NBA players and owners save season

Photo courtesy of Neilson Barnard - Getty Images

By Jordan Banafsheha, Web Editor

Just when the idea of seeing an NBA game seemed like a fantasy itself, Shalhevet students started forming their fantasy basketball teams last week after a fall semester when homework reigned as the NBA season cancelled 16 games due to the NBA lockout.

The NBA lockout started July 1st and the season will resume Dec. 25. So what was it?  At bottom, it was about dividing up the millions of dollars in ticket sales and advertising revenue that the league brings in each year.

Under a previous agreement, players received 57 percent of basketball-related income, leaving 43 percent for the owners of the teams. That was agreed too by all parties back in 2005.

But a year after signing this deal, eight NBA team owners wrote up a petition requesting to take back the contract or change it. They tried explaining that the deal they signed was not beneficial for all basketball teams, instead favoring large market teams like the Lakers while smaller market teams like the Minnesota Timberwolves started losing money.

“The hard truth is that our current economic system works only for larger-market teams and a few teams that have extraordinary success …,” the owners wrote in their petition. “The rest of us are looking at significant and unacceptable annual financial losses.”

NBA commissioner David Stern understood the owners’ issues but had no control over changing the contract because it was valid through 2011. The league claimed that it was losing $300 million a year, and that 22 out of 30 teams lost money last season.

On July 1st of this year, the real negotiations started. As months passed by and there seemed to be no end to the arguments, European and Chinese teams started enticing NBA players to play for them for large sums of money, even saying they could leave once the NBA started. This seemed like a very good deal for the players. Eventually the Chinese league decided that once players joined the league they could not leave midway to go back to the NBA, which pushed away some players from the Chinese league and moved them towards the Europeans teams.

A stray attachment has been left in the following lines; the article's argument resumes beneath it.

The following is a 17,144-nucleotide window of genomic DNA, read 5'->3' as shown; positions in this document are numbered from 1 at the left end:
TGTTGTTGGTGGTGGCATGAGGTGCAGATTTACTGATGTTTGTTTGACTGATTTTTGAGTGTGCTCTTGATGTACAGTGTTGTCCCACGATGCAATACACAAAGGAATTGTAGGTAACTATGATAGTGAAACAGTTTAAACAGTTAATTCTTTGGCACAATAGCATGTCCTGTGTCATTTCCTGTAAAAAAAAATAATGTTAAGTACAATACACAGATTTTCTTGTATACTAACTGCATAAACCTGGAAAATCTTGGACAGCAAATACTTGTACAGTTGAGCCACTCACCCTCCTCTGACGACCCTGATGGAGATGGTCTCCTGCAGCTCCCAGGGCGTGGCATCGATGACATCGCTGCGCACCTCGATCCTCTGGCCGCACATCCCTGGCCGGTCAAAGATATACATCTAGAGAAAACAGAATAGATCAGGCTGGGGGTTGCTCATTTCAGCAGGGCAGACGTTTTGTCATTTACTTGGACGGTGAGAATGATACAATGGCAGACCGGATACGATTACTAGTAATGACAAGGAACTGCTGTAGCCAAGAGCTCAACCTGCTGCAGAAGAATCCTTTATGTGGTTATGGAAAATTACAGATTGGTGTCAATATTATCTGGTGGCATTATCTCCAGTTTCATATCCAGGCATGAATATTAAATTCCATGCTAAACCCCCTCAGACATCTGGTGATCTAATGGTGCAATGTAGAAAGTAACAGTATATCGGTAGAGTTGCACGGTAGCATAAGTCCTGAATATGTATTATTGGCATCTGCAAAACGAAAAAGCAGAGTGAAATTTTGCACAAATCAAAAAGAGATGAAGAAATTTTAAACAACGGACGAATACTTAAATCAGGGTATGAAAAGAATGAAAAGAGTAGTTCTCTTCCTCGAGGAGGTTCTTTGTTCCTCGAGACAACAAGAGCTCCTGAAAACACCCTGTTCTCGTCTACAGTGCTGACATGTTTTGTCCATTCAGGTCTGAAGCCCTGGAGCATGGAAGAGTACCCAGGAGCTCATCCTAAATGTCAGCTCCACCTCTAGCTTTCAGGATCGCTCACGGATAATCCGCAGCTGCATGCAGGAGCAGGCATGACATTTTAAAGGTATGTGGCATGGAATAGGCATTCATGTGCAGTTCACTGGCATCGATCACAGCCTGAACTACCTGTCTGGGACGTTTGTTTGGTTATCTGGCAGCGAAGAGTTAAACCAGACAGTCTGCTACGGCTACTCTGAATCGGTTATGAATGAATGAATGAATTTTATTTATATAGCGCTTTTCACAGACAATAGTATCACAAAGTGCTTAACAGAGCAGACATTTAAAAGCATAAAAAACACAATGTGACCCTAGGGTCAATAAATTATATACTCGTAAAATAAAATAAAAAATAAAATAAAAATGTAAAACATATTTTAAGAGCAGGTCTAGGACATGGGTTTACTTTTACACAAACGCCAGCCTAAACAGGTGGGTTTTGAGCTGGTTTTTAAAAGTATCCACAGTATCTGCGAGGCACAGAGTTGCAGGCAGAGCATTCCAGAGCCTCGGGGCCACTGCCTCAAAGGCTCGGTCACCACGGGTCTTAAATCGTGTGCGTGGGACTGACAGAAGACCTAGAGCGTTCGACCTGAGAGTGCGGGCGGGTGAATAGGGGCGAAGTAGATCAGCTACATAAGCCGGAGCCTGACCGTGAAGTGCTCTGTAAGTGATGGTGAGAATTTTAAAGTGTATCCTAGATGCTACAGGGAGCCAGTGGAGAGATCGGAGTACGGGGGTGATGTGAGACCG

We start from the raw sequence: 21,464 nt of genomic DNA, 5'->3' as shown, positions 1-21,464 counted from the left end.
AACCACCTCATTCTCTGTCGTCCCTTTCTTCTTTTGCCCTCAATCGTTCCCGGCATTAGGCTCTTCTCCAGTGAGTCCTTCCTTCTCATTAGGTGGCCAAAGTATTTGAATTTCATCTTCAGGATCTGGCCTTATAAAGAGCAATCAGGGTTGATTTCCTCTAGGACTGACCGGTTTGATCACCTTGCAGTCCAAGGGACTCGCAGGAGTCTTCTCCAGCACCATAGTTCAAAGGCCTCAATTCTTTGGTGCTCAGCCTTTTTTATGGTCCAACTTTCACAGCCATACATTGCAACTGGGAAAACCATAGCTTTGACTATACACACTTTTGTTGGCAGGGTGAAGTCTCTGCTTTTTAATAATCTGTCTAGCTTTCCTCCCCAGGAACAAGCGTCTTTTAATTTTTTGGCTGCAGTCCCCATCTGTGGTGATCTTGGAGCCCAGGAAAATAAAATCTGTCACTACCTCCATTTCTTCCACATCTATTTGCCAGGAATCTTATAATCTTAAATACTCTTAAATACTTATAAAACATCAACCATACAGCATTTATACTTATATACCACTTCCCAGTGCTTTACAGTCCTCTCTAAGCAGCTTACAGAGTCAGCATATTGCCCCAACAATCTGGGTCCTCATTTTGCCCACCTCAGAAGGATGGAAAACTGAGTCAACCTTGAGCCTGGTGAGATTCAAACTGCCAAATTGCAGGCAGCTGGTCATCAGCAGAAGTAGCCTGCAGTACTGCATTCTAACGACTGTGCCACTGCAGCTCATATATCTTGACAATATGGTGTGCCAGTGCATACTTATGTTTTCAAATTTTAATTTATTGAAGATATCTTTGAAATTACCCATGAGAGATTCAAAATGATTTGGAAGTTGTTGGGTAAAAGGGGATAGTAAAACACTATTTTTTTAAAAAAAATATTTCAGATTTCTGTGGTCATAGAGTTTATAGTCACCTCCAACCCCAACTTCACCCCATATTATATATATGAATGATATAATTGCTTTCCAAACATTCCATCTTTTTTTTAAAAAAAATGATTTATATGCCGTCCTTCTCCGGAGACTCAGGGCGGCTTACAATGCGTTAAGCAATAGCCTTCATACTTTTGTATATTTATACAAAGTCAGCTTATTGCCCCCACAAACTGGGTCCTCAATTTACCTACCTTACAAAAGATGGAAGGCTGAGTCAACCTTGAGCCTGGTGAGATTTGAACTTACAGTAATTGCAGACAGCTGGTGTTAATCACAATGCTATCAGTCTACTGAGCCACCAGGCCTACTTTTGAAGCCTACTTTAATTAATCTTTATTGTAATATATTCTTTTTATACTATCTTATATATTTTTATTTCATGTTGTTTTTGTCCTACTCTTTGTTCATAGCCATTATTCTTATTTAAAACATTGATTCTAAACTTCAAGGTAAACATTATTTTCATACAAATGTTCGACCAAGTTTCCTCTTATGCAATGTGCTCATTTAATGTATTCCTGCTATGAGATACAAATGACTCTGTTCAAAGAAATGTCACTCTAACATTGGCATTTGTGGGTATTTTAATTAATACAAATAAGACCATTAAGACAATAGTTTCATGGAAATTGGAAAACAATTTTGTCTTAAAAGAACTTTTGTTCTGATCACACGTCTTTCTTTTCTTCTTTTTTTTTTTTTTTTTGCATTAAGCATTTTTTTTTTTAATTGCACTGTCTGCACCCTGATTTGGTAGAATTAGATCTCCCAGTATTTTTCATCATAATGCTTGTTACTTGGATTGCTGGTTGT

About 90 players decide to go overseas to play basketball, some for a couple of seasons and some just until the lockout ended. Among those who went were Deron Williams, J.R. Smith, Danilo Gallari, Mehmet Okur, Kenyon Martin, Tyreke Evans, Tony Parker, and the Israeli-born player Omri Casspi. Most of these players had opt-out clauses and have now rejoined NBA.

Meanwhile, as a last-ditch effort to gain the upper hand in negotiations, on Nov. 14 the players voted to disband their union, which would have allowed them to sue the league for violating anti-monopoly laws and tossed the whole dispute into the courts.  How long that would have taken is anyone’s guess.

Finally, on Nov. 26 after 149 days of the lockout, the NBA owners and players told news media that they had come to an agreement. The players will receive 51.2 percent of basketball-related income in 2011–12, and 49 percent in subsequent years. So the players did end up losing.

They still must vote on this new deal, but both sides say it will pass.

Players have already been allowed to start training and getting ready for the season, which will start on Dec. 25 with a triple-header.

“I thought that when the union was planning on disbanding that there was definitely not going to be a season,” said junior JoJo Fallas.  “I was worried about next season too.”
Now he’s working on his Fantasy picks.

”I couldn’t be happier about the NBA season coming back,” JoJo said. “I don’t see how things can go wrong at this point. I can’t wait for Christmas day.”

Asked if he has any picks in mind he responded, “I like to keep them secret.” Sorry –  I couldn’t get any tips for you guys